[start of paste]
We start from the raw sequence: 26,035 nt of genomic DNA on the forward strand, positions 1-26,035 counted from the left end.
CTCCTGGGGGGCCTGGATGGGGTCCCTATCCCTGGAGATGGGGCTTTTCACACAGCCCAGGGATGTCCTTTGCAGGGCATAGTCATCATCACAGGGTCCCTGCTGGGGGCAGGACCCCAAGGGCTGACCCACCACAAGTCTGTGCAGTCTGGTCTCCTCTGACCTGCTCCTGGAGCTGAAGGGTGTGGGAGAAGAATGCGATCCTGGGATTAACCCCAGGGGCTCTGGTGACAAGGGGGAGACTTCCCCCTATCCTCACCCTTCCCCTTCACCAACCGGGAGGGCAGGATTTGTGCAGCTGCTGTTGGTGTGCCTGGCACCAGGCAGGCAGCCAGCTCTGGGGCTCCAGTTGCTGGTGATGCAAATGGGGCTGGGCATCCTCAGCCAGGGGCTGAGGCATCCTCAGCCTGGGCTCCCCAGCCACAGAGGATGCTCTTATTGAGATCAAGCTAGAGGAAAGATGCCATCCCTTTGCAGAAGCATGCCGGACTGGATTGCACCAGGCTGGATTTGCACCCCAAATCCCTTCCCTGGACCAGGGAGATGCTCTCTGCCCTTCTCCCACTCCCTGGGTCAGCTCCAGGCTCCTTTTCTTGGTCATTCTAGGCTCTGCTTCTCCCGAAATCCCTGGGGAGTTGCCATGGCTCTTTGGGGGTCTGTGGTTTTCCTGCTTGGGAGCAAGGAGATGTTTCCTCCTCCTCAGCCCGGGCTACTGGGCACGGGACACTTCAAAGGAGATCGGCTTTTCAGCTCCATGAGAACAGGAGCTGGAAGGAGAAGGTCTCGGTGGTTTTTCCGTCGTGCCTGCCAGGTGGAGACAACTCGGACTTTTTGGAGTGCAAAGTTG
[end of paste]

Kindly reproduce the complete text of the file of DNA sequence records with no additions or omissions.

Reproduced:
We start from the raw sequence: 26,035 nt of genomic DNA on the forward strand, positions 1-26,035 counted from the left end.
CTCCTGGGGGGCCTGGATGGGGTCCCTATCCCTGGAGATGGGGCTTTTCACACAGCCCAGGGATGTCCTTTGCAGGGCATAGTCATCATCACAGGGTCCCTGCTGGGGGCAGGACCCCAAGGGCTGACCCACCACAAGTCTGTGCAGTCTGGTCTCCTCTGACCTGCTCCTGGAGCTGAAGGGTGTGGGAGAAGAATGCGATCCTGGGATTAACCCCAGGGGCTCTGGTGACAAGGGGGAGACTTCCCCCTATCCTCACCCTTCCCCTTCACCAACCGGGAGGGCAGGATTTGTGCAGCTGCTGTTGGTGTGCCTGGCACCAGGCAGGCAGCCAGCTCTGGGGCTCCAGTTGCTGGTGATGCAAATGGGGCTGGGCATCCTCAGCCAGGGGCTGAGGCATCCTCAGCCTGGGCTCCCCAGCCACAGAGGATGCTCTTATTGAGATCAAGCTAGAGGAAAGATGCCATCCCTTTGCAGAAGCATGCCGGACTGGATTGCACCAGGCTGGATTTGCACCCCAAATCCCTTCCCTGGACCAGGGAGATGCTCTCTGCCCTTCTCCCACTCCCTGGGTCAGCTCCAGGCTCCTTTTCTTGGTCATTCTAGGCTCTGCTTCTCCCGAAATCCCTGGGGAGTTGCCATGGCTCTTTGGGGGTCTGTGGTTTTCCTGCTTGGGAGCAAGGAGATGTTTCCTCCTCCTCAGCCCGGGCTACTGGGCACGGGACACTTCAAAGGAGATCGGCTTTTCAGCTCCATGAGAACAGGAGCTGGAAGGAGAAGGTCTCGGTGGTTTTTCCGTCGTGCCTGCCAGGTGGAGACAACTCGGACTTTTTGGAGTGCAAAGTTG